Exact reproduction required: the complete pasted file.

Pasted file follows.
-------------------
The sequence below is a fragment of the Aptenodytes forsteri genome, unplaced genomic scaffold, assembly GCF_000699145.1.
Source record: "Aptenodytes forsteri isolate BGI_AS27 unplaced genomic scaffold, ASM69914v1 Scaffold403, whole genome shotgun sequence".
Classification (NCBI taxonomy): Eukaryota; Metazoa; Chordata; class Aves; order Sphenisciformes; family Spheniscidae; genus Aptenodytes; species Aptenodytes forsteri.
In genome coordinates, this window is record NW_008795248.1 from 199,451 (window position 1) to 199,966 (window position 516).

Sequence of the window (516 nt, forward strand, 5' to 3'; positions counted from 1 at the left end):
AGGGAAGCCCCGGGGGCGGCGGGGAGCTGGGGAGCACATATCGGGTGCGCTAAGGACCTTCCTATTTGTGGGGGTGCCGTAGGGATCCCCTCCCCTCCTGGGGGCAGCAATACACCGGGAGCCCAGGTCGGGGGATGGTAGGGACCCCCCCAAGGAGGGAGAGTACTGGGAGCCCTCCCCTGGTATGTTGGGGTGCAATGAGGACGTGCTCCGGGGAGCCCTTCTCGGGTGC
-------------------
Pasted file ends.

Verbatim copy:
The sequence below is a fragment of the Aptenodytes forsteri genome, unplaced genomic scaffold, assembly GCF_000699145.1.
Source record: "Aptenodytes forsteri isolate BGI_AS27 unplaced genomic scaffold, ASM69914v1 Scaffold403, whole genome shotgun sequence".
Classification (NCBI taxonomy): Eukaryota; Metazoa; Chordata; class Aves; order Sphenisciformes; family Spheniscidae; genus Aptenodytes; species Aptenodytes forsteri.
In genome coordinates, this window is record NW_008795248.1 from 199,451 (window position 1) to 199,966 (window position 516).

Sequence of the window (516 nt, forward strand, 5' to 3'; positions counted from 1 at the left end):
AGGGAAGCCCCGGGGGCGGCGGGGAGCTGGGGAGCACATATCGGGTGCGCTAAGGACCTTCCTATTTGTGGGGGTGCCGTAGGGATCCCCTCCCCTCCTGGGGGCAGCAATACACCGGGAGCCCAGGTCGGGGGATGGTAGGGACCCCCCCAAGGAGGGAGAGTACTGGGAGCCCTCCCCTGGTATGTTGGGGTGCAATGAGGACGTGCTCCGGGGAGCCCTTCTCGGGTGC